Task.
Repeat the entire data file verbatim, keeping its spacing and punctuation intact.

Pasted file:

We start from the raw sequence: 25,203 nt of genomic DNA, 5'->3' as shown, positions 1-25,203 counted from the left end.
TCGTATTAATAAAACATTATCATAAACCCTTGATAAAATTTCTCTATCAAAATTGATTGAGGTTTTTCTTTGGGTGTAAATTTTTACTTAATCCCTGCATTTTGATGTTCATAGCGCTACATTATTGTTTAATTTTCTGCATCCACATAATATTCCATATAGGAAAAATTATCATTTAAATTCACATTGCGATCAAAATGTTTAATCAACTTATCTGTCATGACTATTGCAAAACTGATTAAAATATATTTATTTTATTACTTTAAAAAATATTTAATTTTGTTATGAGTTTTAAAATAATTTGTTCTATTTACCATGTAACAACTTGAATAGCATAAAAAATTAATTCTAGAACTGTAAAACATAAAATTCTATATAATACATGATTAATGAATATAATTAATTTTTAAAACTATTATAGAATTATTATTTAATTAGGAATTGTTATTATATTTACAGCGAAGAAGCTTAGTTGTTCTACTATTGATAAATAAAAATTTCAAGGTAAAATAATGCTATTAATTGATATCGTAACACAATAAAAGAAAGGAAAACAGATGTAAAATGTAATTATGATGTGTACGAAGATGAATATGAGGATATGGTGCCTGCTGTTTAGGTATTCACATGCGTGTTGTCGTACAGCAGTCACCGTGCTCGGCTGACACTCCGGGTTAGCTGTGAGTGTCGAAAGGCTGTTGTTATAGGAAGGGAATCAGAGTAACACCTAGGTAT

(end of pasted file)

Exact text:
We start from the raw sequence: 25,203 nt of genomic DNA, 5'->3' as shown, positions 1-25,203 counted from the left end.
TCGTATTAATAAAACATTATCATAAACCCTTGATAAAATTTCTCTATCAAAATTGATTGAGGTTTTTCTTTGGGTGTAAATTTTTACTTAATCCCTGCATTTTGATGTTCATAGCGCTACATTATTGTTTAATTTTCTGCATCCACATAATATTCCATATAGGAAAAATTATCATTTAAATTCACATTGCGATCAAAATGTTTAATCAACTTATCTGTCATGACTATTGCAAAACTGATTAAAATATATTTATTTTATTACTTTAAAAAATATTTAATTTTGTTATGAGTTTTAAAATAATTTGTTCTATTTACCATGTAACAACTTGAATAGCATAAAAAATTAATTCTAGAACTGTAAAACATAAAATTCTATATAATACATGATTAATGAATATAATTAATTTTTAAAACTATTATAGAATTATTATTTAATTAGGAATTGTTATTATATTTACAGCGAAGAAGCTTAGTTGTTCTACTATTGATAAATAAAAATTTCAAGGTAAAATAATGCTATTAATTGATATCGTAACACAATAAAAGAAAGGAAAACAGATGTAAAATGTAATTATGATGTGTACGAAGATGAATATGAGGATATGGTGCCTGCTGTTTAGGTATTCACATGCGTGTTGTCGTACAGCAGTCACCGTGCTCGGCTGACACTCCGGGTTAGCTGTGAGTGTCGAAAGGCTGTTGTTATAGGAAGGGAATCAGAGTAACACCTAGGTAT